A synthetic seismic gather showing the AVO can be analyzed by the interpretive geophysicist to predict the rock properties useful in oil exploration. “Reflection coefficients derived from measured well log data are convolved with a Ricker wavelet to create a synthetic seismic trace” [8]. As shown in Figure 7, a synthetic AVO gather is generated based on the above calculations. The synthetic gather provides bright spots that indicates the gas areas, and it shows the applied AVO analysis data related to gas bearing area. For the research reported in this paper, the reflection coefficients derived from measured well log data are convolved with a Ricker wavelet to create a synthetic seismic trace. The Zoeppritz equations describe the propagation of an acoustic wave across an interface between two viscous media of different acoustic impedances with respect to an increasing offset angles.

The Aki-Richards linear approximation to the Zoeppritz equations is applied for this study to create a synthetic seismic gather with offset angles up to fifty degrees. The Aki-Richards approximation has not been used in this fashion prior to this research. The resulting gather is compared to a corresponding synthetic gather created using commercially assvailable approximations and software.

Discussion and Conclusion

The curves matching the type 3 AVO curves are described by Castagna’s classification and this type is associated with hydrocarbons. Bright spots indicate that gas may be present. This well (Turkwal Deep -01) has already produced gas an industrial scale which proves that our results are correct. On the basis of the available data, we can conclude that our results are reliable because the generated curves match the type 3 curve.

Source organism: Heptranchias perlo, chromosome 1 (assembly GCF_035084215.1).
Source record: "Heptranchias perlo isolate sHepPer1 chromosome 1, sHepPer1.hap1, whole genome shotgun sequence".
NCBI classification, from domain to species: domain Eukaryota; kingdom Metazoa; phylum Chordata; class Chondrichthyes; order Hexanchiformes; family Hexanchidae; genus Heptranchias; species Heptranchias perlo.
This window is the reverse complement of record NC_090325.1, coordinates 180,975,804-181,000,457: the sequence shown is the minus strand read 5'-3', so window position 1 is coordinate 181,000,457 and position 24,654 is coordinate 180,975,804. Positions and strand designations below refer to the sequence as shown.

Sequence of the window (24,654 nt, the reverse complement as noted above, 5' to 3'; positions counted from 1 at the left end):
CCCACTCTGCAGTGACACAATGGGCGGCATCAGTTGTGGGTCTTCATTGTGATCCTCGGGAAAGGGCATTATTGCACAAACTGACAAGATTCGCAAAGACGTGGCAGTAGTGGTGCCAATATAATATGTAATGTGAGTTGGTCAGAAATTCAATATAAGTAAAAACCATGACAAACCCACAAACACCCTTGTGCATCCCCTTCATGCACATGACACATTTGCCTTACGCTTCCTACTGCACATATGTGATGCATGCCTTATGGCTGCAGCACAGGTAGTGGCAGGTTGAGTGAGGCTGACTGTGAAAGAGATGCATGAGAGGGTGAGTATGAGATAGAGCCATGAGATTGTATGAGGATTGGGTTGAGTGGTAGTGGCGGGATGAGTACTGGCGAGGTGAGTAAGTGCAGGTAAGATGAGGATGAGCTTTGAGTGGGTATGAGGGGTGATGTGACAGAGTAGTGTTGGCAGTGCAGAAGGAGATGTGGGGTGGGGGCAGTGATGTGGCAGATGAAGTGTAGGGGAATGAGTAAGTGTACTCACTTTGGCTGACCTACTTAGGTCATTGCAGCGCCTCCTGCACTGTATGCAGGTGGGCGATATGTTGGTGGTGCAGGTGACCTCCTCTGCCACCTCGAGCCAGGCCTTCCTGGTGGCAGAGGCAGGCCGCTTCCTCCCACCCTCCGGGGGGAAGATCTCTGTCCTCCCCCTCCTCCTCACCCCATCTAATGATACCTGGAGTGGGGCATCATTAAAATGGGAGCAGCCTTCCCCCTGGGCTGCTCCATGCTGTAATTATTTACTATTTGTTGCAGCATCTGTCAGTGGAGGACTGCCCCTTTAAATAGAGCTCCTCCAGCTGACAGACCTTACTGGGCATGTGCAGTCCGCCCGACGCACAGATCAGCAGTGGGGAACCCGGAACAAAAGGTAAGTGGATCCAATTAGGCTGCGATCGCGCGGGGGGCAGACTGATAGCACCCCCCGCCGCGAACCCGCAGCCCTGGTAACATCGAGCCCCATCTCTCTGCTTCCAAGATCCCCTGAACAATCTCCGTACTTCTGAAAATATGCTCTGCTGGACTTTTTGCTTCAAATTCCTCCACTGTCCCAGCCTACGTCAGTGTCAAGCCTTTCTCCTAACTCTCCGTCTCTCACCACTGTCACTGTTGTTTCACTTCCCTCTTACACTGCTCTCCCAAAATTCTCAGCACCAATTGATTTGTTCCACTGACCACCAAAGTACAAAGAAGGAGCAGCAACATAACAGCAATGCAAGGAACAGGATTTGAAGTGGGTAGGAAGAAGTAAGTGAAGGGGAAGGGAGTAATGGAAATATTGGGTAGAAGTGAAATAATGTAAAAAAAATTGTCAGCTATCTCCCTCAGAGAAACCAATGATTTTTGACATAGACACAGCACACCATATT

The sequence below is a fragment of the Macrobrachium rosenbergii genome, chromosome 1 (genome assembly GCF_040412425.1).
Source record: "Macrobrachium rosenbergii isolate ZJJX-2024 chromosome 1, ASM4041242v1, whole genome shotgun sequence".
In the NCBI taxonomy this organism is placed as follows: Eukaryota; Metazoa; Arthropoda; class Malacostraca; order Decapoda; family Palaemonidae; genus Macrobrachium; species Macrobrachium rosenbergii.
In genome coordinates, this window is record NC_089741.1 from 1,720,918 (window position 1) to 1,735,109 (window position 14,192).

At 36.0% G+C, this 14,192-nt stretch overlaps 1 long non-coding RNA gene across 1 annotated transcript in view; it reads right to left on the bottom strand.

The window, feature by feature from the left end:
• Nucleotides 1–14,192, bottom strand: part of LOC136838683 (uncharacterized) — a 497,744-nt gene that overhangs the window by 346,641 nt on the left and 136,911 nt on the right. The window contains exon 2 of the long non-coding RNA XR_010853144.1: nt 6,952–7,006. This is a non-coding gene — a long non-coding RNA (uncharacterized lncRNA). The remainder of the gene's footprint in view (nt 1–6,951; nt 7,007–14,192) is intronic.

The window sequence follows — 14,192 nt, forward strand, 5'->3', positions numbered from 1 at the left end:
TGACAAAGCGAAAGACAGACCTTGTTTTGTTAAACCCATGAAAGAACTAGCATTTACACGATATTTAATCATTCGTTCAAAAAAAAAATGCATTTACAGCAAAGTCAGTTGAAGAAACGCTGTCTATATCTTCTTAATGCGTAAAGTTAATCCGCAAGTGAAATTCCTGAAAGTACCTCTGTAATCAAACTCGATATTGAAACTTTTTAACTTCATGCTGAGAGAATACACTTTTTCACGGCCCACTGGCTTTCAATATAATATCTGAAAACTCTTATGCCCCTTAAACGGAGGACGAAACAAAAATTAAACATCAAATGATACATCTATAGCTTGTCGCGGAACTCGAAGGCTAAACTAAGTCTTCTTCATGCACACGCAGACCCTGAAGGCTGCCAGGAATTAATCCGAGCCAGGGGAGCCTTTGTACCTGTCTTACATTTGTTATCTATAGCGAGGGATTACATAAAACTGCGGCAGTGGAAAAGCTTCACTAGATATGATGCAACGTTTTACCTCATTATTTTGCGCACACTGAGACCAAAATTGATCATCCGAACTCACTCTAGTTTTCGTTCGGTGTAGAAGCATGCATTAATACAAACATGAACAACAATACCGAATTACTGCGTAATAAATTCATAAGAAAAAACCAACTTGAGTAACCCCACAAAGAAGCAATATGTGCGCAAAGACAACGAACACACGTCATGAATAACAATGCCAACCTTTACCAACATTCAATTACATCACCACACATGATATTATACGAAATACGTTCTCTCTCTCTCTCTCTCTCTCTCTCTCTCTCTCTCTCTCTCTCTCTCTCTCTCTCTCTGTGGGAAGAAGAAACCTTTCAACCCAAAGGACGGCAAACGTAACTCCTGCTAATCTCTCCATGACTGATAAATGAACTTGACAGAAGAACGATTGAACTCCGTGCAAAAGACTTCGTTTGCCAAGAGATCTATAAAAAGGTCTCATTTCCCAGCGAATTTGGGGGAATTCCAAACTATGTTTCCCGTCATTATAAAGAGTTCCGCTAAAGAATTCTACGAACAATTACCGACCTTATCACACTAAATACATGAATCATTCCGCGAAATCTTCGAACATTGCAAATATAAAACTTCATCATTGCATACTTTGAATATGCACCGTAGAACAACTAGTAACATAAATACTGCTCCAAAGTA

We concluded that Aki and Richards are the best technique for the AVO analysis in this area because, although all the approximations match the Castagna’s exact curve this is not the case for all angles. For example Shuey’s approximation fits up to only 30°, the Bortfeld and Fatti approximations fit only the higher angles, and the Aki and Richards approximation deviates at all angles [8-17].

The comparison of the synthetic to the original gather is not done due to the unavailability of the pre-stack data, but the AVO inversion is considered as another approach. We would like to perform the elastic earth model reconstruction by inversion. The converted wave information may help to construct the inversion.

The basis of the curve matching with the exact Zoeppritz equation is that the percent changes in the elastic properties are small, ie., ΔVs/Vs and ΔP/P are small compared to unity.

For the vast majority of exploration situations, this is no problem, but when we come to the deviation of the angle in different environments the approximations changes. The Aki and Richards approximation is the best for our study because it deviates at almost all angles, but this is not the case for every data set. By keeping view on all the mentioned results, It can be concluded that Aki and Richards approximation is the best suitable for the under observed environment.